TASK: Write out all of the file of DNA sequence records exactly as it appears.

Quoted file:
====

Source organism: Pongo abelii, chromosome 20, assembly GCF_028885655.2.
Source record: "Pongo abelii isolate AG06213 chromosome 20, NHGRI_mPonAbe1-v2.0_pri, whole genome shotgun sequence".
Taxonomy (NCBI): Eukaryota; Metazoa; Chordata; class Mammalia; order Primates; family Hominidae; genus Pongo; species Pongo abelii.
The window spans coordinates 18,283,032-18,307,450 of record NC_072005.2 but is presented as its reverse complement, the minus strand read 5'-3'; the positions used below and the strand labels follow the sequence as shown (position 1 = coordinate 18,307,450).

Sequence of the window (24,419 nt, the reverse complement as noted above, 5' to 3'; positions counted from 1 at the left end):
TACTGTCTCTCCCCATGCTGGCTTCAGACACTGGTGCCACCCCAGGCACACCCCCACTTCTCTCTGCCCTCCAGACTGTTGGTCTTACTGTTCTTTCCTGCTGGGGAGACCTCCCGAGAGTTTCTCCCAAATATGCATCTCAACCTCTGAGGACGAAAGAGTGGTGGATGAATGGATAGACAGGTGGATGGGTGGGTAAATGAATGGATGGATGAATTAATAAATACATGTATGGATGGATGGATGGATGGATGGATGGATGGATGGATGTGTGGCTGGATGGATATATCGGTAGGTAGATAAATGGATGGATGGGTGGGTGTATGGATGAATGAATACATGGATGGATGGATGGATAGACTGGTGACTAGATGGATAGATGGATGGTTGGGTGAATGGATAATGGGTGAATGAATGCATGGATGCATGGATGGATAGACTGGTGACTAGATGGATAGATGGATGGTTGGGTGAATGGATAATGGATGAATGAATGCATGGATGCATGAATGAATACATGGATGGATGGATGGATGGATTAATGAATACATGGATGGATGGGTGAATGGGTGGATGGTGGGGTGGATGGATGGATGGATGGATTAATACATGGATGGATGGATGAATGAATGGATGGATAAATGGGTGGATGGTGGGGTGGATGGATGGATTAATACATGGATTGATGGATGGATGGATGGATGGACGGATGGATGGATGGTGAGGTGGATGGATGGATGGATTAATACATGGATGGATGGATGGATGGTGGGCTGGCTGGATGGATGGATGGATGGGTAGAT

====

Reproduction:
Source organism: Pongo abelii, chromosome 20, assembly GCF_028885655.2.
Source record: "Pongo abelii isolate AG06213 chromosome 20, NHGRI_mPonAbe1-v2.0_pri, whole genome shotgun sequence".
Taxonomy (NCBI): Eukaryota; Metazoa; Chordata; class Mammalia; order Primates; family Hominidae; genus Pongo; species Pongo abelii.
The window spans coordinates 18,283,032-18,307,450 of record NC_072005.2 but is presented as its reverse complement, the minus strand read 5'-3'; the positions used below and the strand labels follow the sequence as shown (position 1 = coordinate 18,307,450).

Sequence of the window (24,419 nt, the reverse complement as noted above, 5' to 3'; positions counted from 1 at the left end):
TACTGTCTCTCCCCATGCTGGCTTCAGACACTGGTGCCACCCCAGGCACACCCCCACTTCTCTCTGCCCTCCAGACTGTTGGTCTTACTGTTCTTTCCTGCTGGGGAGACCTCCCGAGAGTTTCTCCCAAATATGCATCTCAACCTCTGAGGACGAAAGAGTGGTGGATGAATGGATAGACAGGTGGATGGGTGGGTAAATGAATGGATGGATGAATTAATAAATACATGTATGGATGGATGGATGGATGGATGGATGGATGGATGGATGTGTGGCTGGATGGATATATCGGTAGGTAGATAAATGGATGGATGGGTGGGTGTATGGATGAATGAATACATGGATGGATGGATGGATAGACTGGTGACTAGATGGATAGATGGATGGTTGGGTGAATGGATAATGGGTGAATGAATGCATGGATGCATGGATGGATAGACTGGTGACTAGATGGATAGATGGATGGTTGGGTGAATGGATAATGGATGAATGAATGCATGGATGCATGAATGAATACATGGATGGATGGATGGATGGATTAATGAATACATGGATGGATGGGTGAATGGGTGGATGGTGGGGTGGATGGATGGATGGATGGATTAATACATGGATGGATGGATGAATGAATGGATGGATAAATGGGTGGATGGTGGGGTGGATGGATGGATTAATACATGGATTGATGGATGGATGGATGGATGGACGGATGGATGGATGGTGAGGTGGATGGATGGATGGATTAATACATGGATGGATGGATGGATGGTGGGCTGGCTGGATGGATGGATGGATGGGTAGAT